He lives with his wife, Marguerite, in her home town of San Antonio, Texas, where he retired after spending more than seventy years in New York, most of them on the faculty of Columbia University. Barzun is usually out of bed by 6 A.M. He brews coffee, reads the San Antonio Express-News, exercises for forty minutes, and heads down the hall to his study. After lunch, he dips into the manuscripts and books that people send him, answers letters, and takes calls from family members and friends. In the afternoon, he likes to read in the sunroom, whose white brick walls and black-and-white tiled floor accommodate without protest a mélange of armchairs and end tables of no particular style. But then all the furnishings in the house—including the art: Piranesi fortifications, Daumier scenes of Parisian life, Expressionist studies by Cleve Gray, and bright watercolors of flowers and plants by Marguerite—have an aesthetic compatibility that seems to issue more from accident than from design. Cocktails are at six-thirty (Barzun favors Manhattans); a light dinner follows, then a session with the New York Times. Barzun doesn’t watch TV and is usually in bed by nine-thirty.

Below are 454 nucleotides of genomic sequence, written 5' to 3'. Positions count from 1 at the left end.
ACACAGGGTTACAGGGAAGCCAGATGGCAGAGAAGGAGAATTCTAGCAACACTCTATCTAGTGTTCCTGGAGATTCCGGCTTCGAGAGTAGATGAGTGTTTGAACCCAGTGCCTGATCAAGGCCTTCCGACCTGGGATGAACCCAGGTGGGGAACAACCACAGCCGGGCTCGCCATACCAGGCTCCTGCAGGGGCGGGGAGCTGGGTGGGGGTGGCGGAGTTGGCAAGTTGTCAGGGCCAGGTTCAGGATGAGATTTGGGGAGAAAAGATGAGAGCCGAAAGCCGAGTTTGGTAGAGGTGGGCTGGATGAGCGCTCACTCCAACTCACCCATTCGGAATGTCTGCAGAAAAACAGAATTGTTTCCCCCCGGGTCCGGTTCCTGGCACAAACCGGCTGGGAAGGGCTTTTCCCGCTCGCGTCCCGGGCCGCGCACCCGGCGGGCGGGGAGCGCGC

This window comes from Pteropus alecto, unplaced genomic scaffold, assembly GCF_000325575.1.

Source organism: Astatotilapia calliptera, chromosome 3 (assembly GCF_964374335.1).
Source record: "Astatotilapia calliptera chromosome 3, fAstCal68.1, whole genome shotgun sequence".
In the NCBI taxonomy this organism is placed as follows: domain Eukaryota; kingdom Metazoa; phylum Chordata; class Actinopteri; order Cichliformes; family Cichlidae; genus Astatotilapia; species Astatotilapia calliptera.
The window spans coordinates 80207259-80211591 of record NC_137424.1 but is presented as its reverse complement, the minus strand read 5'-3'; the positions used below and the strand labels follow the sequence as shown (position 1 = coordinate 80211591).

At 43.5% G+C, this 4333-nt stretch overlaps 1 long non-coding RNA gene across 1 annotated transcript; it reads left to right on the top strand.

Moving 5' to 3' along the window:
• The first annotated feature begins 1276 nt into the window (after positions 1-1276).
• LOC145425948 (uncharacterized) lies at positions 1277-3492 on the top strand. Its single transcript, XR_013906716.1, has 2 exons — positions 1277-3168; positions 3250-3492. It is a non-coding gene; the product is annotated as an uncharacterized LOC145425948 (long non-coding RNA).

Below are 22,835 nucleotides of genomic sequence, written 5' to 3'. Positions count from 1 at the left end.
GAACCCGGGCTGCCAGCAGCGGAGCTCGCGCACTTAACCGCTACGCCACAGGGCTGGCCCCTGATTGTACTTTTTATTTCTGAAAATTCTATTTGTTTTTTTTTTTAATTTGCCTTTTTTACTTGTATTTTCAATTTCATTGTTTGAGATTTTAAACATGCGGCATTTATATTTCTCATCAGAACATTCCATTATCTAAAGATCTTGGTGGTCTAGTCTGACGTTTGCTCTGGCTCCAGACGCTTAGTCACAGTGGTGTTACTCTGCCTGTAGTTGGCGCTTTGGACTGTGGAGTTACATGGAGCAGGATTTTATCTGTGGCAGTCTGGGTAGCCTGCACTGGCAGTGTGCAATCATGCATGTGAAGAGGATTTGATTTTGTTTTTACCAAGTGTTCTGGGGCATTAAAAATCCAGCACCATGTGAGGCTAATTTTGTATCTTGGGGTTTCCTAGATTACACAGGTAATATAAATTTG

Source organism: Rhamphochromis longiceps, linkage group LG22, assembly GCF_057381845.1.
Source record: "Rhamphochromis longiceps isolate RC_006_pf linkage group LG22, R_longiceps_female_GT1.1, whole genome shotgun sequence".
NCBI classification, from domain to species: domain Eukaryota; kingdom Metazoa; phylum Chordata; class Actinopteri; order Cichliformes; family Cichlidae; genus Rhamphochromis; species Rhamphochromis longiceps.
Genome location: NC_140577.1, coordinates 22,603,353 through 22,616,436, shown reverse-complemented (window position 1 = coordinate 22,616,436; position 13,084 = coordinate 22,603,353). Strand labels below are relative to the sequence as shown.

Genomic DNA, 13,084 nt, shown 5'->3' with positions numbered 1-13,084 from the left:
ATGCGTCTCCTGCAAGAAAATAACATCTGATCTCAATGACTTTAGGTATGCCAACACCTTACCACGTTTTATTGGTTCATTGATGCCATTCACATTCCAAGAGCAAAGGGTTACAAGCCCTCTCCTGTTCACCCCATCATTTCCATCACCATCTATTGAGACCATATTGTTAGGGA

The New Yorker, October 22, 2007